On review aggregator Rotten Tomatoes, The Lorax holds an approval rating of 54% based on 156 reviews, with an average rating of 5.9/10. The site's critical consensus reads, "Dr. Seuss' The Lorax is cute and funny enough but the moral simplicity of the book gets lost with the zany Hollywood production values."[31] On Metacritic, the film achieved a score of 46 out of 100 based on reviews from 30 critics, indicating "mixed or average reviews".[32] Audiences polled by CinemaScore gave the film an average grade of "A" on an A+ to F scale.[33]

New York magazine film critic David Edelstein on NPR's All Things Considered strongly objected to the film, arguing that the Hollywood animation and writing formulas washed out the spirit of the book.[34] He wrote that this kind of animated feature was wrong for the source material. Demonstrating how the book's text was used in the film in this excerpt from the review, Edelstein discusses Audrey describing the truffula trees to Ted:

The touch of their tufts was much softer than silk and they had the sweet smell of fresh butterfly milk – and [in the movie] Ted says, "Wow, what does that even mean?" and Audrey says, "I know, right?" So one of the only lines that is from the book, that does have Dr. Seuss' sublime whimsy, is basically made fun of, or at least, dragged down to Earth.

The film also garnered some positive reviews from critics such as Richard Roeper, who called it a "solid piece of family entertainment".[35] Roger Moore of the Pittsburgh Tribune called the film "a feast of bright, Seuss colors, and wonderful Seuss design", and supported its environmentalist message.[36]

Box office[edit]

The film grossed $214.5 million in North America, and $136.9 million in other countries, for a worldwide total of $351.4 million.[3][4]

The film topped the North American box office with $17.5 million on its opening day (Friday, March 2, 2012).[37] During the weekend, it grossed $70.2 million, easily beating the other new nationwide release, Project X ($21 million), and all other films.[38] This was the biggest opening for an Illumination Entertainment film,[39] and for a feature film adaptation of a book by Dr. Seuss,[40] as well as the second-largest for an environmentalist film.[41] It also scored the third-best debut for a film opening in March,[42] and the eighth-best of all time for an animated film.[43] The Lorax stayed at No. 1 the following weekend, dropping 45% to $38.8 million and beating all new nationwide releases, including Disney's John Carter (second place).[44]

On April 11, 2012, it became the first animated film in nearly a year to gross more than $200 million in North America, since Walt Disney Animation Studios' Tangled.[45][46]

Online popularity[edit]

The film has garnered popularity online as an Internet meme, with scenes such as the Lorax's departure gaining popularity on TikTok.[47] In particular, the film's version of the Once-ler developed a notable fandom on Tumblr, with many users creating fan art, fan fiction, cosplay, and even alternative versions of the character to ship with each other.[48] This fandom lead to the character being labeled as the first instance of a "Tumblr sexyman", a term for fictional characters with massive popularity as sex symbols on Tumblr.[49] The Once-ler fandom is particularly associated with Tumblr's LGBT community.[50]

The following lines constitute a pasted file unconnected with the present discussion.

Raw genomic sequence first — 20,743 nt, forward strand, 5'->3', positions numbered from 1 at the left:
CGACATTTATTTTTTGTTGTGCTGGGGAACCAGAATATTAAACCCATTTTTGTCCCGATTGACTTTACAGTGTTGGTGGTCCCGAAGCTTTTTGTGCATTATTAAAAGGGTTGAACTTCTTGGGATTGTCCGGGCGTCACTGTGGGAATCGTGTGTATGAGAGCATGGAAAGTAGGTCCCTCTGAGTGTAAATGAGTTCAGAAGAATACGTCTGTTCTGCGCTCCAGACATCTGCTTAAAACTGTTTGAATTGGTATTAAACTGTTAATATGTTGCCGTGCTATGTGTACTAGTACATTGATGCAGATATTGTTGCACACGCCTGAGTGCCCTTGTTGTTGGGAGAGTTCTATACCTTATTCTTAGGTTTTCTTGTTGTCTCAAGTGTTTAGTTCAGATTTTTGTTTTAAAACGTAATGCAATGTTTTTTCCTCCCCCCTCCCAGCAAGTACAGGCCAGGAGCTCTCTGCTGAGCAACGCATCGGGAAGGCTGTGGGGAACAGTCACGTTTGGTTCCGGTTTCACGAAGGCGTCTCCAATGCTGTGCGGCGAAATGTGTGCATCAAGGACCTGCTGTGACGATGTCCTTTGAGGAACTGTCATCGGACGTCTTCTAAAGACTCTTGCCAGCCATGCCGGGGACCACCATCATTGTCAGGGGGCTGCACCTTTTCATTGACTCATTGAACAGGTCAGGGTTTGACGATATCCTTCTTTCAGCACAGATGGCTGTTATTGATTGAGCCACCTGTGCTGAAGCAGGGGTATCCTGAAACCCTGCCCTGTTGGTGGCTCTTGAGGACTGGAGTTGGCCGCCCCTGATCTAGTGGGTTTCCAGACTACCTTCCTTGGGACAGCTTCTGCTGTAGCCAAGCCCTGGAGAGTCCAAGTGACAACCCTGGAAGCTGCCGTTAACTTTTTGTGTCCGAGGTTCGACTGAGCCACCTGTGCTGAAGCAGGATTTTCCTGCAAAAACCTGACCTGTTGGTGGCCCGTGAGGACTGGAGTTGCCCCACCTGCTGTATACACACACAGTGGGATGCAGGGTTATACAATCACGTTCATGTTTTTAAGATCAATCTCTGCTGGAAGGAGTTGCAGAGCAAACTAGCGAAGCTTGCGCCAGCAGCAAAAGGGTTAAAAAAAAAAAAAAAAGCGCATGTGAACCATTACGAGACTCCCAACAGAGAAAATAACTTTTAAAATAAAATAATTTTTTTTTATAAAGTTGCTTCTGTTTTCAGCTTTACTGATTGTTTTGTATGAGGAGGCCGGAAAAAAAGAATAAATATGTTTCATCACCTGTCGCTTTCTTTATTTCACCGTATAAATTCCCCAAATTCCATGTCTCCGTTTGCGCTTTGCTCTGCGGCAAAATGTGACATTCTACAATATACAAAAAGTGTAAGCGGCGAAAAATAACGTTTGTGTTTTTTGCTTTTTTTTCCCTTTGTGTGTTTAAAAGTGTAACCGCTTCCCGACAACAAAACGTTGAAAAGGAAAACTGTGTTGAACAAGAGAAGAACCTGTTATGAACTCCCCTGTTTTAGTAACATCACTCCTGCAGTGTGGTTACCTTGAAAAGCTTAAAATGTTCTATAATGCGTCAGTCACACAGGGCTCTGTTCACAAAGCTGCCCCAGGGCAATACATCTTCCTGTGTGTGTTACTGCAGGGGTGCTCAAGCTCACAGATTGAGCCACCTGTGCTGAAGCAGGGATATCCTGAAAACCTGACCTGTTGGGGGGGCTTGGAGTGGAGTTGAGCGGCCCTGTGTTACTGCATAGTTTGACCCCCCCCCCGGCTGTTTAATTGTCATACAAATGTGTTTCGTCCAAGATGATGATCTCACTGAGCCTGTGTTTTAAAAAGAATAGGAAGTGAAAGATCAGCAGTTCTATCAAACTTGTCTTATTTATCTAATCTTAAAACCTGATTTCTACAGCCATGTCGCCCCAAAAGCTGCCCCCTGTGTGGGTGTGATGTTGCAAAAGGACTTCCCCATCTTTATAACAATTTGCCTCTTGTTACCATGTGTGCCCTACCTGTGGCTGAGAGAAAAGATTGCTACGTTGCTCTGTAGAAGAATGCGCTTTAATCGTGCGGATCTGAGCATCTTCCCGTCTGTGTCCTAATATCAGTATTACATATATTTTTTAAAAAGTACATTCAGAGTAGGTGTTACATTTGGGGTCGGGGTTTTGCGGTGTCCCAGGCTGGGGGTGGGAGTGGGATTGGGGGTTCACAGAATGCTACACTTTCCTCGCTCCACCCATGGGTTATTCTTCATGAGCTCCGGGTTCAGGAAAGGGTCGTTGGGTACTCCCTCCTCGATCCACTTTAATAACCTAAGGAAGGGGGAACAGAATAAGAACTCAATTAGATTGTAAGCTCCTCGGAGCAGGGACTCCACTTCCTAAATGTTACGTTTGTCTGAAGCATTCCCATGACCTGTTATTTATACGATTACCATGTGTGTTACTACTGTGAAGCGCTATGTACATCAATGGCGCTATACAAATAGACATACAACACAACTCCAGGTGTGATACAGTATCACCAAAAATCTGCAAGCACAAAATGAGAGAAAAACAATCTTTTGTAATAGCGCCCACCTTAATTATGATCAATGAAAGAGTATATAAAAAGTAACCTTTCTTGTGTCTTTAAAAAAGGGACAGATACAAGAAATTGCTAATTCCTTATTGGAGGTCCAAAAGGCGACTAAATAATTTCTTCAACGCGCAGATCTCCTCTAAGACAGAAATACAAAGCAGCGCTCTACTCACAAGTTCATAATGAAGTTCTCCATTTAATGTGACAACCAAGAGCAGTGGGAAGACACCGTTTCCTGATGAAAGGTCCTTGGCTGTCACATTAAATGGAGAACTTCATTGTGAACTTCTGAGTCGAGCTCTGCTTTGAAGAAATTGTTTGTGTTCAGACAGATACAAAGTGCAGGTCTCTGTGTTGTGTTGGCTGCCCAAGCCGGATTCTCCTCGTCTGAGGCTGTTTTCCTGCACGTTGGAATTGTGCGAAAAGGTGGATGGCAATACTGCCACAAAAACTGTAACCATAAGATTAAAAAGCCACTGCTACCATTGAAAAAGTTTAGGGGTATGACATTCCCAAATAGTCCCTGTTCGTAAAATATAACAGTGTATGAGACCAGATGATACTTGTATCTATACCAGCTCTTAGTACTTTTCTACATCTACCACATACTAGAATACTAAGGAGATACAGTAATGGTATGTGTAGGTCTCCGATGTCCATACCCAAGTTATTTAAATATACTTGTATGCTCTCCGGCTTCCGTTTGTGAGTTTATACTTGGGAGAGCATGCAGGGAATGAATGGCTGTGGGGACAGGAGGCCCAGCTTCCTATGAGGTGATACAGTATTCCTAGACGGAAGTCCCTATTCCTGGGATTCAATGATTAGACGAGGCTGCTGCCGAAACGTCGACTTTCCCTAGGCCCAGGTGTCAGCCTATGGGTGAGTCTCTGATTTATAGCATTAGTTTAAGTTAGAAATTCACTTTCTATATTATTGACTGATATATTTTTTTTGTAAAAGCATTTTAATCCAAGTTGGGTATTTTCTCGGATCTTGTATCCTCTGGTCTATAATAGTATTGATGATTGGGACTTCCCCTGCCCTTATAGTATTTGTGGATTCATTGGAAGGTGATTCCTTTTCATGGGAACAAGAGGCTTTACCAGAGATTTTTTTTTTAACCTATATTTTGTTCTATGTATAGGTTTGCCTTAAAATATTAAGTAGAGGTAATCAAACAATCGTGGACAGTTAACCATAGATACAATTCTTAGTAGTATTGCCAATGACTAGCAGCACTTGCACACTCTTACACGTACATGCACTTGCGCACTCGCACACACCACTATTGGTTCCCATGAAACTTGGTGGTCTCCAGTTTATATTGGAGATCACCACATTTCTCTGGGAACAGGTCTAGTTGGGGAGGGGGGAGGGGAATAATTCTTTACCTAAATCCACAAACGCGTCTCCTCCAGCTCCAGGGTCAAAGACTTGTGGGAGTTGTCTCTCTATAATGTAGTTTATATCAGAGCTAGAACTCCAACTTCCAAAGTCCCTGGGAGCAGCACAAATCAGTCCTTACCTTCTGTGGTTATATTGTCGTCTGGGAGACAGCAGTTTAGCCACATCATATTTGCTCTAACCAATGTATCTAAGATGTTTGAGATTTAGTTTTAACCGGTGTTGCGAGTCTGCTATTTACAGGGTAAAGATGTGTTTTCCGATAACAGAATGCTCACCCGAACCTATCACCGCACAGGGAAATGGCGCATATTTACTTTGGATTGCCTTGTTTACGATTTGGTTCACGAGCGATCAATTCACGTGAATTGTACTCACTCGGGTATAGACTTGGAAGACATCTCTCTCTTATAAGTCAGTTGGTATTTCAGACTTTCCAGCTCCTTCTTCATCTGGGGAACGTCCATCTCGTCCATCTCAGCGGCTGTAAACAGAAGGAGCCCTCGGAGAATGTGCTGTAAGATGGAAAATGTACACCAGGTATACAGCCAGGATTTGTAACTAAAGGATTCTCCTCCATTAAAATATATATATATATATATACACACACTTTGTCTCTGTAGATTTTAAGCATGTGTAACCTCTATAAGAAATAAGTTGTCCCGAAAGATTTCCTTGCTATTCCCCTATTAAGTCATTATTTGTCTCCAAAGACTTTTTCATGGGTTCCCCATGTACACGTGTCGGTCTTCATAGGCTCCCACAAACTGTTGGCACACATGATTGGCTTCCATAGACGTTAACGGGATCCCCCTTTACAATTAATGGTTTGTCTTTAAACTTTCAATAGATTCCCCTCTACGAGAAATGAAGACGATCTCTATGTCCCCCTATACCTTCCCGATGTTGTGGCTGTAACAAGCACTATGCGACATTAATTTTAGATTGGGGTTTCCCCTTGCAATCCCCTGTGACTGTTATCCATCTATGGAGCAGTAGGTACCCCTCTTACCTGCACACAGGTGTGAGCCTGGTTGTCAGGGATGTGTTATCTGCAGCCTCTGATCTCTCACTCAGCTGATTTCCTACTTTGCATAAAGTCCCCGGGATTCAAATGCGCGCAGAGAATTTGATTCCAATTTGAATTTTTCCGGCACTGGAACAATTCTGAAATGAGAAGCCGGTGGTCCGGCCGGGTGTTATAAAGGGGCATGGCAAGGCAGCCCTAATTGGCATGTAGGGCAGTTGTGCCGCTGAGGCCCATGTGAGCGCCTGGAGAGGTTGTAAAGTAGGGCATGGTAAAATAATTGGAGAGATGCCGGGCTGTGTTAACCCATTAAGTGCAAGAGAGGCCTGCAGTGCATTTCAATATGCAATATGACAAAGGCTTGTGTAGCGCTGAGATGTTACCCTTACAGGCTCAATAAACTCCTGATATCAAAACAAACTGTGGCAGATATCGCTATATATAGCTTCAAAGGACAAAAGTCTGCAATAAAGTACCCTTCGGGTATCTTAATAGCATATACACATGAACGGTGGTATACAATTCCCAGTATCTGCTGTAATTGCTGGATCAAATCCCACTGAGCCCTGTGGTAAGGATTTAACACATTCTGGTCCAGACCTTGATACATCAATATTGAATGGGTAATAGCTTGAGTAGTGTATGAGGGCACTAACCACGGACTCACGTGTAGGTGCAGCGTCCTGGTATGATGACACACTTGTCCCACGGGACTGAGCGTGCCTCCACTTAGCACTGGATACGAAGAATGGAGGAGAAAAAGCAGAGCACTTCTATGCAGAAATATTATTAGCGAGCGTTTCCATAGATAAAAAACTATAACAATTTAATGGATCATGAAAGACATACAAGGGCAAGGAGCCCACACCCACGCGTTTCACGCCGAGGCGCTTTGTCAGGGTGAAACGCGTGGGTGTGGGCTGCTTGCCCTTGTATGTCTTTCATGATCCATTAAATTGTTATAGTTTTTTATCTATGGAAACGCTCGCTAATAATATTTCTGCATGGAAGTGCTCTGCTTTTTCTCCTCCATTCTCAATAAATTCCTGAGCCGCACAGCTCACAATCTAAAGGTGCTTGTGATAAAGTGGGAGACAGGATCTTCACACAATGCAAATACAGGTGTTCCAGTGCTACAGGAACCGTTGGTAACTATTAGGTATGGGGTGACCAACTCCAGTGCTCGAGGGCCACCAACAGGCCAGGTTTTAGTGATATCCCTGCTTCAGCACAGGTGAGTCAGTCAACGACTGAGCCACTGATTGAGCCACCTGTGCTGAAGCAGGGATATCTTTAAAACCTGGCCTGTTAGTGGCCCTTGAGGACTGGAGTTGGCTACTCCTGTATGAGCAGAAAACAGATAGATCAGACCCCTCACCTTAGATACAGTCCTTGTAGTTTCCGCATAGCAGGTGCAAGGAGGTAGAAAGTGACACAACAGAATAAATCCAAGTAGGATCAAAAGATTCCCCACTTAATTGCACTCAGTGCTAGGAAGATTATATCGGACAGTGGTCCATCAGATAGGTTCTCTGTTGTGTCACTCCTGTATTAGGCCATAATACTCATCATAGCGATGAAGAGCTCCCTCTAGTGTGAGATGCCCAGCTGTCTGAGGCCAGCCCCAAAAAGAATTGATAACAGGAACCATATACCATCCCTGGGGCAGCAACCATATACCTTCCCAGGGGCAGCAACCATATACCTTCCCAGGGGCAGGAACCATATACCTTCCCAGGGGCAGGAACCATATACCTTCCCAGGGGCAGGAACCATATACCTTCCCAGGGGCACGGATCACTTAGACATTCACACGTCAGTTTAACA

The soundtrack for the film was composed by John Powell, who had previously composed the score for Horton Hears a Who! (2008), and the songs were written by Cinco Paul.[51] There were two soundtrack albums released for the film, the first being Powell's film score and the other being the original songs written by Powell and Paul performed by various artists. Original songs written for the film include "Thneedville", "This is the Place", "Everybody Needs a Thneed", "How Bad Can I Be?", and "Let It Grow".

See also[edit]


  1. ^ a b c Goldberg, Matt (March 17, 2011). "Taylor Swift Joins Voice Cast of THE LORAX; New Image Released". Collider. Archived from the original on August 6, 2020. Retrieved August 21, 2011.
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  6. ^ Breznican, Anthony (March 1, 2012). "Q&A: Danny DeVito speaks for 'The Lorax' -- EXCLUSIVE VIDEO". Entertainment Weekly. Retrieved May 7, 2024.
  7. ^ Tartaglione, Nancy (May 20, 2017). "Actor, Dub Thyself: Daniel Brühl & Danny DeVito On Joy In Voicing Themselves — Cannes". Deadline. Retrieved May 7, 2024.
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  10. ^ a b Radish, Christina (January 30, 2012). "10 Things to Know About DR. SEUSS' THE LORAX From Our Editing Room Visit; Plus an Interview with Producer Chris Meledandri". Collider.com. Archived from the original on February 2, 2012. Retrieved January 30, 2012.
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  20. ^ Rebecca L. Hahn (2008). ""But Business is Business, and Business Must Grow": A Take on The Lorax". The Oswald Review. 10. Archived from the original on October 16, 2020. Retrieved October 12, 2020.
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External links[edit]